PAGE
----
Nic Schaalma Buck
On the first morning of Nic Schaalma’s hunt at Heartland Lodge, veteran guide Mark Hively situated Nic in a tree stand in the downwind corner of a secluded, thick, brushy field. Nic’s morning started slowly until around 9:00, when a 2 ½ yr old 9 point came in on the downwind side of the thicket scent checking for does. Just a few minutes later, Nic heard a stick break behind him and slowly turned around. He was surprised to see a nice ten point buck walking directly down the trail that led past his stand at just 15 yards! Nic scrambled for his bow, and as he was pulling back, the buck had already walked through his first shooting lane. Nic tried to get the buck to stop with a few soft grunts, but the buck was on a mission. As the buck worked his way into Nic’s last shooting lane, he yelled “hey!” the buck abruptly stopped and looked directly up at him. Nic let the arrow fly; he could hear the arrow connect but couldn’t tell where at. The buck ran off slowly and stopped about 40 yards away. Nic knocked another arrow and took another shot but the arrow was deflected by a limb. When the buck heard the arrow pass he ran another 30 yards and stumbled into a brushy gas line cut out and bedded down.
Nic watched the buck strenuously through his binoculars. He would occasionally catch a glimpse of the deer raise his head and slowly lower it back down. After watching the buck repeat this a few times, Nic worried that he had hit the deer further back than anticipated. An hour had passed when Nic saw the buck lower its head and then heard a rustling sound that sounded like the buck may have expired or could have possibly slipped out of sight. After consulting with Mark, they decided it would be best to sit in the stand until later in the evening before trying to exit in fear of pushing the buck.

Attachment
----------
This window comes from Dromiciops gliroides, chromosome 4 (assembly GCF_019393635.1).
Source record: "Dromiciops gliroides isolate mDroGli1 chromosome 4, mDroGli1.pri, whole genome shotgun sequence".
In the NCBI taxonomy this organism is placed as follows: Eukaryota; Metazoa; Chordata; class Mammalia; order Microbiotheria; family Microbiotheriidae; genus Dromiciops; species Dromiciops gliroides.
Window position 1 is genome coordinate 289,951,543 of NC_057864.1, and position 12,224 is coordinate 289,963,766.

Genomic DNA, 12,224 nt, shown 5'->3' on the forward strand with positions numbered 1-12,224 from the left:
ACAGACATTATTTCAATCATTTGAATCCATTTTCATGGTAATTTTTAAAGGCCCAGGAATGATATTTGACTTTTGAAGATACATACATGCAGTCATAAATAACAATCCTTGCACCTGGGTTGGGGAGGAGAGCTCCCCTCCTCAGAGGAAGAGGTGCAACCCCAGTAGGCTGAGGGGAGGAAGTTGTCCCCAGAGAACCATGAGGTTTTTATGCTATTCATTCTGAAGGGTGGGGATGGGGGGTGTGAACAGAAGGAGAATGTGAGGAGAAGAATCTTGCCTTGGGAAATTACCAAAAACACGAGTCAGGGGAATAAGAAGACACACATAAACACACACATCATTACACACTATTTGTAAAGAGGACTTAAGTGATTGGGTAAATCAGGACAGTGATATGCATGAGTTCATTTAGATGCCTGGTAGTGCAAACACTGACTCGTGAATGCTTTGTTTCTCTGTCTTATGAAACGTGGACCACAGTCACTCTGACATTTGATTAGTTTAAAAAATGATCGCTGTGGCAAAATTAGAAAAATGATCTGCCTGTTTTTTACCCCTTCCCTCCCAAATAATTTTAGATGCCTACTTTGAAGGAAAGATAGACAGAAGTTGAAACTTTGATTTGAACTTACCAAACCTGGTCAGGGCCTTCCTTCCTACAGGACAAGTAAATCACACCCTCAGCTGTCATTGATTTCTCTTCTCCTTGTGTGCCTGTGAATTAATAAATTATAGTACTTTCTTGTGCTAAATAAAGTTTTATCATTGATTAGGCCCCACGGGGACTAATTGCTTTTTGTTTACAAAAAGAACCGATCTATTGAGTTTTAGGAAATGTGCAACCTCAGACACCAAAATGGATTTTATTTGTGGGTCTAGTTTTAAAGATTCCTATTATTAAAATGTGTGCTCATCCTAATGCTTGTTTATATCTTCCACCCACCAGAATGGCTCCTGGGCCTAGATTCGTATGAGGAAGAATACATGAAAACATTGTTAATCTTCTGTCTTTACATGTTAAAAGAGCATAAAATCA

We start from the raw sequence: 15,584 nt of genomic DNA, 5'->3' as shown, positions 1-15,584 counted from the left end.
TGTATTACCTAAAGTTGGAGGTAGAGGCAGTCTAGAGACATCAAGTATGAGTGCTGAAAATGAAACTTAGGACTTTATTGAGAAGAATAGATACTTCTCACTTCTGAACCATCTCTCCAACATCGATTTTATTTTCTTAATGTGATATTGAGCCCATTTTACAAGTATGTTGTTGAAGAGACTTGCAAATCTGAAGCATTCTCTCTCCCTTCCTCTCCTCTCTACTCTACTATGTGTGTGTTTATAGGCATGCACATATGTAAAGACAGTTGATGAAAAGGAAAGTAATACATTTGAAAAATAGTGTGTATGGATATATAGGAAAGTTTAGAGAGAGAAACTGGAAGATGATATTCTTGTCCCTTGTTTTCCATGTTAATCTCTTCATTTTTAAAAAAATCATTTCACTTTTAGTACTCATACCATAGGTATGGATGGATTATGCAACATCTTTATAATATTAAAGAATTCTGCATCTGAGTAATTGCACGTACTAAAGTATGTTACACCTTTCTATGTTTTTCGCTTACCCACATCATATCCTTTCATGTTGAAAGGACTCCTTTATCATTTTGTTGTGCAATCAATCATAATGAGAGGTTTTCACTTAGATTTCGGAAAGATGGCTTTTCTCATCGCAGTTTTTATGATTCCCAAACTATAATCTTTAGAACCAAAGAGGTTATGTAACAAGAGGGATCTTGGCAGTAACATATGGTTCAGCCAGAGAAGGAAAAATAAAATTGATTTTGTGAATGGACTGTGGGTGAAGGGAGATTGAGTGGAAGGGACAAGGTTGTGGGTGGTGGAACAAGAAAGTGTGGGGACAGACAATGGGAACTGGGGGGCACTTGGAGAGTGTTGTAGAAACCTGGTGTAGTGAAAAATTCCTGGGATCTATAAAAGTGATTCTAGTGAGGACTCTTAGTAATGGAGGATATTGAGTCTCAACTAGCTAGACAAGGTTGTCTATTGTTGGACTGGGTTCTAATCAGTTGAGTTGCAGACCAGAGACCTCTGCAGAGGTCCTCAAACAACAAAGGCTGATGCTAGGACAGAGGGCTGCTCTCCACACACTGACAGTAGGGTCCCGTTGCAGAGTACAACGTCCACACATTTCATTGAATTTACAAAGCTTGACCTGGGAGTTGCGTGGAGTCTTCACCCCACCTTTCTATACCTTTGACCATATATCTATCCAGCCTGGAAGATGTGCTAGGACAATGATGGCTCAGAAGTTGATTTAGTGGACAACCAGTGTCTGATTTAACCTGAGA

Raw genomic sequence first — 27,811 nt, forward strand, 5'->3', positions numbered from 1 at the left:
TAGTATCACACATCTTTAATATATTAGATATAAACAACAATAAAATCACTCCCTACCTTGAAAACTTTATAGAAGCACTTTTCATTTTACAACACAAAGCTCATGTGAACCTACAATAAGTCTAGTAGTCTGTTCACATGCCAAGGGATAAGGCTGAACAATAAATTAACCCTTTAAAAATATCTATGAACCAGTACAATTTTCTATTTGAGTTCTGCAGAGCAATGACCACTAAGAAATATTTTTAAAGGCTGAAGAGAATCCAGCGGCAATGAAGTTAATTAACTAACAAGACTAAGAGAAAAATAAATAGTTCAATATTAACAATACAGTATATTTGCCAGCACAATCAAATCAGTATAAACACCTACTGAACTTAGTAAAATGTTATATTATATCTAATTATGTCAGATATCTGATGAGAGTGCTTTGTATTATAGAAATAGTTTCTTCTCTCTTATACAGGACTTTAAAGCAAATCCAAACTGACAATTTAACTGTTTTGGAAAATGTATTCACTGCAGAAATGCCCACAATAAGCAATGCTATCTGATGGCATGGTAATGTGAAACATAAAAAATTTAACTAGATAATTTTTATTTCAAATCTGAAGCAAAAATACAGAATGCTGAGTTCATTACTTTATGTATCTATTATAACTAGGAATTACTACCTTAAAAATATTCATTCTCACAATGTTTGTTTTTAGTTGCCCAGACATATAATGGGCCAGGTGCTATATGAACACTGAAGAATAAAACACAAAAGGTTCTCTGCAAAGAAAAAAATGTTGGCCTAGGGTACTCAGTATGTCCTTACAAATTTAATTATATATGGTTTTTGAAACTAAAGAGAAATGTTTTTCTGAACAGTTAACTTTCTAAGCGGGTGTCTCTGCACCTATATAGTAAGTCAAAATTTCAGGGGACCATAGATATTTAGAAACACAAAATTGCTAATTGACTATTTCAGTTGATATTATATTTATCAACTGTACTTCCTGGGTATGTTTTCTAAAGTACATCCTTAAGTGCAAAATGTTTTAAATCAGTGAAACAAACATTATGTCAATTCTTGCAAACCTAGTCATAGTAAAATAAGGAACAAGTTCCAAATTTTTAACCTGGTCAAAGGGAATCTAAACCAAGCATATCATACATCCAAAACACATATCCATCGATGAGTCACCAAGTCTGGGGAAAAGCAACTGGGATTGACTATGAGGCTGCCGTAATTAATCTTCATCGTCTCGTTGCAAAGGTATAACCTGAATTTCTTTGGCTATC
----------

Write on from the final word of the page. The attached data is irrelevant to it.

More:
Later that evening around 4:00, Mark decided to glass the gas line cut out where Nic had last seen the buck. After a few minutes of glassing, Mark could make out the tips of a few tines on the brushy hillside. Unsure if the buck had expired or just bedded down, Mark opted to wait and watch for a few minutes. As he was observing, a doe, followed by a 160 inch class buck walked within just a few yards of Nic’s buck. Nic’s buck lay motionless. After waiting for eight long hours in the stand, unsure of the shot placement, Nic was relieved to finally be able to walk up to his buck.
Every deer hunter that has made a marginal shot knows the feeling of disgust after watching a big buck slip out of sight with a misplaced hit. Nic and Mark played it smart by waiting and not bumping the buck. Even though the buck probably expired an hour or so after the shot, it’s always smart to be patient and give a wounded deer plenty of time before tracking or in this case getting out of the tree stand. When you bump a wounded deer, especially a gut shot deer; they can run for miles before expiring often leaving no blood trail. The majority of the time and as in this case, a wounded deer will not travel further than a couple hundred yards from where he was shot. He’ll bed down and if not bumped, will expire. If you rush in to soon, chances are you’ll never see the deer again.
Congrats Nic on a beautiful Pike county buck!
Last Updated: November 24th, 2015